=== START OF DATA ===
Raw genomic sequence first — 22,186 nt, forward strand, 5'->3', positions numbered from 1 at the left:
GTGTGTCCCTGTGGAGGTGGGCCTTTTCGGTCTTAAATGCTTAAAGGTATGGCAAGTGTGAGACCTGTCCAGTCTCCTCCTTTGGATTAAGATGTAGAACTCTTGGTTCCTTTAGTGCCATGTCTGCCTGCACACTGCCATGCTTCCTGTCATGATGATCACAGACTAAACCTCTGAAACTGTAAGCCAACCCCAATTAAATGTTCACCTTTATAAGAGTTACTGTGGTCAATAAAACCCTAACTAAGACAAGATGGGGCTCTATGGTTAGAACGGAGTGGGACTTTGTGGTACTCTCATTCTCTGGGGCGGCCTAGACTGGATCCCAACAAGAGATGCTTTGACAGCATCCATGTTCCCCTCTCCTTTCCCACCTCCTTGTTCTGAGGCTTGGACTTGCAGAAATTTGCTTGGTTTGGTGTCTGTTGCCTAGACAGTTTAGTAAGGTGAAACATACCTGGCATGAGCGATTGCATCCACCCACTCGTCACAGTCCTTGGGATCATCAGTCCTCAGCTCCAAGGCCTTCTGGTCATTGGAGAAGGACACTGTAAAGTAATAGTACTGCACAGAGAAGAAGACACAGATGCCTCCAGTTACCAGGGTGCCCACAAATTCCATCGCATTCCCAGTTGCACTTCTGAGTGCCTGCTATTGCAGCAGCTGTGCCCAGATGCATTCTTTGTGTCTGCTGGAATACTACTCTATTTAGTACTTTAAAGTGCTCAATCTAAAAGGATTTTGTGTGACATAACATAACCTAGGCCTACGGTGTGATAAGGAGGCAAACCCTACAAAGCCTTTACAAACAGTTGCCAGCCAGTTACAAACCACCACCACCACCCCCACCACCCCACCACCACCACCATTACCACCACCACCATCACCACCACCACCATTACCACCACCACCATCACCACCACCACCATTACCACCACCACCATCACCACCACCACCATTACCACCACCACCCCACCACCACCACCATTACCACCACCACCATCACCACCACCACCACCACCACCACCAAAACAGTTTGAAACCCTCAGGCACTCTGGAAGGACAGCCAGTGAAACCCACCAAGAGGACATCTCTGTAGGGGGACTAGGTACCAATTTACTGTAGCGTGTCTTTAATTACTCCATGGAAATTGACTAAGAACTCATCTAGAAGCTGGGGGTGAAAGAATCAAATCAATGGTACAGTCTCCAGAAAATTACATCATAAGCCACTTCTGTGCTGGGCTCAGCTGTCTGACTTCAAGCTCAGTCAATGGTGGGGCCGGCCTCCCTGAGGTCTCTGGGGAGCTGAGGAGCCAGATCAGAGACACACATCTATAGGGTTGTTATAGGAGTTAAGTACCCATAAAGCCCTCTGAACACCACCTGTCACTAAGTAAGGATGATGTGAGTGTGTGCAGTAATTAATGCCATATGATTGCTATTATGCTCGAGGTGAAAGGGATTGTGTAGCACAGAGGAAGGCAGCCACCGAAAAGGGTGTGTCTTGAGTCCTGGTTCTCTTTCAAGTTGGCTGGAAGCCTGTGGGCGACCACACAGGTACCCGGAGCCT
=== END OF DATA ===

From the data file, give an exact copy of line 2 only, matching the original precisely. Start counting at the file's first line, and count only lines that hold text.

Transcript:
GTGTGTCCCTGTGGAGGTGGGCCTTTTCGGTCTTAAATGCTTAAAGGTATGGCAAGTGTGAGACCTGTCCAGTCTCCTCCTTTGGATTAAGATGTAGAACTCTTGGTTCCTTTAGTGCCATGTCTGCCTGCACACTGCCATGCTTCCTGTCATGATGATCACAGACTAAACCTCTGAAACTGTAAGCCAACCCCAATTAAATGTTCACCTTTATAAGAGTTACTGTGGTCAATAAAACCCTAACTAAGACAAGATGGGGCTCTATGGTTAGAACGGAGTGGGACTTTGTGGTACTCTCATTCTCTGGGGCGGCCTAGACTGGATCCCAACAAGAGATGCTTTGACAGCATCCATGTTCCCCTCTCCTTTCCCACCTCCTTGTTCTGAGGCTTGGACTTGCAGAAATTTGCTTGGTTTGGTGTCTGTTGCCTAGACAGTTTAGTAAGGTGAAACATACCTGGCATGAGCGATTGCATCCACCCACTCGTCACAGTCCTTGGGATCATCAGTCCTCAGCTCCAAGGCCTTCTGGTCATTGGAGAAGGACACTGTAAAGTAATAGTACTGCACAGAGAAGAAGACACAGATGCCTCCAGTTACCAGGGTGCCCACAAATTCCATCGCATTCCCAGTTGCACTTCTGAGTGCCTGCTATTGCAGCAGCTGTGCCCAGATGCATTCTTTGTGTCTGCTGGAATACTACTCTATTTAGTACTTTAAAGTGCTCAATCTAAAAGGATTTTGTGTGACATAACATAACCTAGGCCTACGGTGTGATAAGGAGGCAAACCCTACAAAGCCTTTACAAACAGTTGCCAGCCAGTTACAAACCACCACCACCACCCCCACCACCCCACCACCACCACCATTACCACCACCACCATCACCACCACCACCATTACCACCACCACCATCACCACCACCACCATTACCACCACCACCATCACCACCACCACCATTACCACCACCACCCCACCACCACCACCATTACCACCACCACCATCACCACCACCACCACCACCACCACCAAAACAGTTTGAAACCCTCAGGCACTCTGGAAGGACAGCCAGTGAAACCCACCAAGAGGACATCTCTGTAGGGGGACTAGGTACCAATTTACTGTAGCGTGTCTTTAATTACTCCATGGAAATTGACTAAGAACTCATCTAGAAGCTGGGGGTGAAAGAATCAAATCAATGGTACAGTCTCCAGAAAATTACATCATAAGCCACTTCTGTGCTGGGCTCAGCTGTCTGACTTCAAGCTCAGTCAATGGTGGGGCCGGCCTCCCTGAGGTCTCTGGGGAGCTGAGGAGCCAGATCAGAGACACACATCTATAGGGTTGTTATAGGAGTTAAGTACCCATAAAGCCCTCTGAACACCACCTGTCACTAAGTAAGGATGATGTGAGTGTGTGCAGTAATTAATGCCATATGATTGCTATTATGCTCGAGGTGAAAGGGATTGTGTAGCACAGAGGAAGGCAGCCACCGAAAAGGGTGTGTCTTGAGTCCTGGTTCTCTTTCAAGTTGGCTGGAAGCCTGTGGGCGACCACACAGGTACCCGGAGCCT